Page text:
A few posts ago, I shared some garden travel photos that I had found in a box in the attic. They were from a time when photos were developed on film, the sort of pictures you could touch and flip through to relive the moments caught.
Today, however, I’m doing some digital cleaning. There may not be any flipping through pictures, but there is clicking through snapshots of vacations gone by.
While I certainly love the hefty feel of an open photo album across my lap, any kind of photo can re-ignite the senses from a captured piece of time. A picture is worth a thousand words, but so too is a pixel.
Like the photo above, for example, which was taken at the Alhambra in Granada, Spain. Each time I see this photo, I can imagine trysts and stolen kisses, plots and deceit — all hidden from view by the thick greenery . . .
But I’m jumping ahead. I wanted to save the Spain photos for the end of this post.
Our first stop, then, is a brief stop in the southern United States.
Scotland, for me, is one of the most magical, most beautiful places I’ve ever visited. There are bagpipes, of course, and my ancestors once lived there, leaving the port of Glasgow hundreds of years ago for the New World — and that genealogy tale could be its own post.
Because it is so special to me, I feel I must add narration that’s longer than a caption. The photo below was taken of a garden in Stornoway, on the Isle of Lewis, in the Outer Hebrides. I say all this because this is my most northern journey, and the photo was taken in summer, late at night (notice the amount of sunlight). That amazes me; the earth’s maneuvering so the northern hemisphere leans toward the sun, creating an incredibly long span of daylight in this part of the world.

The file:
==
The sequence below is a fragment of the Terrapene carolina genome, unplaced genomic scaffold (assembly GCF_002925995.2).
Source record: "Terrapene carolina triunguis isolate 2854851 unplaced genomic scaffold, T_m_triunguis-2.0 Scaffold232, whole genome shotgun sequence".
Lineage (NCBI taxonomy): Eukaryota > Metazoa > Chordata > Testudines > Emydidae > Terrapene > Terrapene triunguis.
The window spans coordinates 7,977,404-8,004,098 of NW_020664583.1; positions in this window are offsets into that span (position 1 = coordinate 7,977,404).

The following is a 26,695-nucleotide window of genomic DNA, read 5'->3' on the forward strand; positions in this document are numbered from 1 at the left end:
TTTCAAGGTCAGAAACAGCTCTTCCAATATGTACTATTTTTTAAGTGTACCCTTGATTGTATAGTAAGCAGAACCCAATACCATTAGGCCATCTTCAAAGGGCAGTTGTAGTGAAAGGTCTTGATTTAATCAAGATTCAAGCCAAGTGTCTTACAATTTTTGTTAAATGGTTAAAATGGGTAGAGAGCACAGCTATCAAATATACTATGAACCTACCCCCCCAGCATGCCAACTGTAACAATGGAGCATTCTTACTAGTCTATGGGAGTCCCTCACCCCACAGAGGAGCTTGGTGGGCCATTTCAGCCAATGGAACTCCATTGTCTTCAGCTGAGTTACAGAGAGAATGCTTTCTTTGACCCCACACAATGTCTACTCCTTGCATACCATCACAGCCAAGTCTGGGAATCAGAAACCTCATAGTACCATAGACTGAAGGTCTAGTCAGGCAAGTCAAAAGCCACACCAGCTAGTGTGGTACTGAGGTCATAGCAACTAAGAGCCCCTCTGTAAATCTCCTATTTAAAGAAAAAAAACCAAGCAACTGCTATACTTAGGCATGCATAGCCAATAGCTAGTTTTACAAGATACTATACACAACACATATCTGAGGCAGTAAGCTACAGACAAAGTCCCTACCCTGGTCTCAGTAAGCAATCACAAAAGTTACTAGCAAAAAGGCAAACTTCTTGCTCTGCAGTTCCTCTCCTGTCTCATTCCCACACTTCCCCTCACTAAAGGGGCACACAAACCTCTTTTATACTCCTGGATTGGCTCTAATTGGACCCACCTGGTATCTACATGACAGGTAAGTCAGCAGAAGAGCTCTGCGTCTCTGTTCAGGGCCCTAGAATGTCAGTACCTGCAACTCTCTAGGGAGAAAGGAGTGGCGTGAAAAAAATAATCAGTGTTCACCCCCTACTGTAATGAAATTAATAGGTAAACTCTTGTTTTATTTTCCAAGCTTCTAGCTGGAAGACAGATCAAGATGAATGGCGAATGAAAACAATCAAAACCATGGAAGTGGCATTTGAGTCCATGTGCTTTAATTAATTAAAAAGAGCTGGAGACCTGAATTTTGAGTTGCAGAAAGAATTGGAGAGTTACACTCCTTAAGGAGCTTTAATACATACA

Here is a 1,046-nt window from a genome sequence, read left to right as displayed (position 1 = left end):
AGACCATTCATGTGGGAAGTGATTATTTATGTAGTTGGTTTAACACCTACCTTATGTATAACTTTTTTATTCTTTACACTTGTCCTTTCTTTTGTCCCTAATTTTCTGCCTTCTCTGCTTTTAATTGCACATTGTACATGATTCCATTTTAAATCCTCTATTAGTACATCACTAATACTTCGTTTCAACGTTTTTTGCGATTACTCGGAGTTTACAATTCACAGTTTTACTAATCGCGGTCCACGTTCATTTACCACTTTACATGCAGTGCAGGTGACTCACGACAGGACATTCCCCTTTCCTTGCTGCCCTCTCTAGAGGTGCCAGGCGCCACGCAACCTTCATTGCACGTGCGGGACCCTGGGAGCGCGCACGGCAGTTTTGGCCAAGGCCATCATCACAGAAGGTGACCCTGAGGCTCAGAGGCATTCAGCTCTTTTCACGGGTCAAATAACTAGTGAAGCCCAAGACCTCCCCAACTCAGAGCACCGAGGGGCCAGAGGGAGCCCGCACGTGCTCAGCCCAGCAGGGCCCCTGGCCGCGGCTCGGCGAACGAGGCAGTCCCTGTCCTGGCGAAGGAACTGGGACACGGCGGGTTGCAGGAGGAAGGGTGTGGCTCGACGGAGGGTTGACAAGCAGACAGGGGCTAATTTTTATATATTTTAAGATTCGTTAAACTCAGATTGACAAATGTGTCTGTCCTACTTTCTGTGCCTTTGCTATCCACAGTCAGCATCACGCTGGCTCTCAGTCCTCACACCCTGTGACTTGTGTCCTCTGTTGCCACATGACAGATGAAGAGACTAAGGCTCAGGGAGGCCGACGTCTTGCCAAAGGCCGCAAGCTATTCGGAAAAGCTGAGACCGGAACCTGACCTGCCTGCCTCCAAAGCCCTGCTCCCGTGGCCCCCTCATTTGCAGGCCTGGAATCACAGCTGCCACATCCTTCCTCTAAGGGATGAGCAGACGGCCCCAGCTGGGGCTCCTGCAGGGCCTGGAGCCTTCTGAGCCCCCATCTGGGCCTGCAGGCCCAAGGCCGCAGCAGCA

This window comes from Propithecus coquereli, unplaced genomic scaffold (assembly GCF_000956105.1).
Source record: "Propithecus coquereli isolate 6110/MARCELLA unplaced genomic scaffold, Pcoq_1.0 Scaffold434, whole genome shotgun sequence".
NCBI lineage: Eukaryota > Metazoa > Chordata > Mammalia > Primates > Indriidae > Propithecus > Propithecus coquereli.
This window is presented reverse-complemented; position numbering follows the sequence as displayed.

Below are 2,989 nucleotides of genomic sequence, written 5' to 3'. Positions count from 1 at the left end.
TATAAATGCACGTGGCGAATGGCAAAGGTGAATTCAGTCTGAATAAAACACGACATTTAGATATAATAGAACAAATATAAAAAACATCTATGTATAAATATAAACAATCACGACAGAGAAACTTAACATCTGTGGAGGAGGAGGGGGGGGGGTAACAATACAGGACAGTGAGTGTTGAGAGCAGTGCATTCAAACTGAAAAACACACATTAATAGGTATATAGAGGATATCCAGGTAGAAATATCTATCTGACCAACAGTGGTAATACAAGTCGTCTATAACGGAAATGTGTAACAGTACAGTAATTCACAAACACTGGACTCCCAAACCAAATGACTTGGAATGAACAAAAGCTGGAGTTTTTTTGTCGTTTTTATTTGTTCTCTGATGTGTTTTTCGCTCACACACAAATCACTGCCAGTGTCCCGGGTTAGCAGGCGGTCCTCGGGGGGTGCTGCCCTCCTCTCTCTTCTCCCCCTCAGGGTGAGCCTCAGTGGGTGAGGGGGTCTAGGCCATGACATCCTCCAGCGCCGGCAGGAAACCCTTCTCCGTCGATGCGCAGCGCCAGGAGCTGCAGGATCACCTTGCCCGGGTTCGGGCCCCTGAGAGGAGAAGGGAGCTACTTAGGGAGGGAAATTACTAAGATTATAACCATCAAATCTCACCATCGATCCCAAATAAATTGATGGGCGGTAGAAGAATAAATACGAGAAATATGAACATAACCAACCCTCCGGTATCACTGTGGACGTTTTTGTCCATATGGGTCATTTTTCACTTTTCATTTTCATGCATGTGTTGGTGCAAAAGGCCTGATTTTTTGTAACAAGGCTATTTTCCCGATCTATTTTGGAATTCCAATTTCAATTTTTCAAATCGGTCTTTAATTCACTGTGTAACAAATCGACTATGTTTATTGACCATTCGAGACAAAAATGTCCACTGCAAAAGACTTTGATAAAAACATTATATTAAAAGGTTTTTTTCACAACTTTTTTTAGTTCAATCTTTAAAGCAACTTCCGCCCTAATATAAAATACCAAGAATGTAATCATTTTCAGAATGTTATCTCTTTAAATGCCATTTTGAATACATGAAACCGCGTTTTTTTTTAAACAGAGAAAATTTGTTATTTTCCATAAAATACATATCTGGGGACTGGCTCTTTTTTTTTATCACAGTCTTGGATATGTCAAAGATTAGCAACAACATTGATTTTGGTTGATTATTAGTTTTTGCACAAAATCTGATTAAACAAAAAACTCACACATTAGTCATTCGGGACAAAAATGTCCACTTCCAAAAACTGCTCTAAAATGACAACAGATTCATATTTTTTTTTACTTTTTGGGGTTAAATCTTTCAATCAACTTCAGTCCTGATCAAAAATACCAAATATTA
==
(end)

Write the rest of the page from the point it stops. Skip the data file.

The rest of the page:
It’s also amazing to see what does grow, because as long as a summer’s day is here, so too is a winter’s night — and yet gardeners are quite successful in coaxing blooms to appear. As proof, I’d like to offer up these garden blogs from Scotland with love: Island Threads, The Scottish Country Garden, Gardening at the Edge, and Aberdeen Gardening.
While also on the Isle of Lewis, Joe and I visited the Callanish Standing Stones, a stone circle dating from 3000 BC to 1500 BC. Inspired by Diana Gabaldon’s Outlander series, I kept walking in and out of the circle, hoping to fall into a vortex of time to the past. Although I never traveled back in time — not even for a second, I did find myself fascinated by the ever-present thistle.
While driving through the Highlands, it’s important to stop and look behind you — or wherever the sun happens to be lighting up a hillside. That way you can see what amounts to a living watercolor of thistles and heathers and grasses.
And now for Spain. . .
The photo at the start of this post was taken at the Alhambra, a palace/fortress in the heart of Granada that is prized for its history, architecture, and gardens — which incorporate water in a way that is both practical and elegant.
Who says a garden can’t be made of candy? This tasty display was found at the Mercat de lo Boqueria in Barcelona.
The final picture on our tour is also one of my most favorite photos of all time. When Joe and I arrived in Pamplona, we checked into our hotel, climbed the stairs, and opened the window. Leaning out to see our view, we realized the hotel was adjacent to a convent — and from our window we could see into its walled garden, where we spotted a lone nun.
I immediately wondered what she had been doing. Planting? Pruning?
And could I lend a hand? Please?
Happy gardening and happy travels!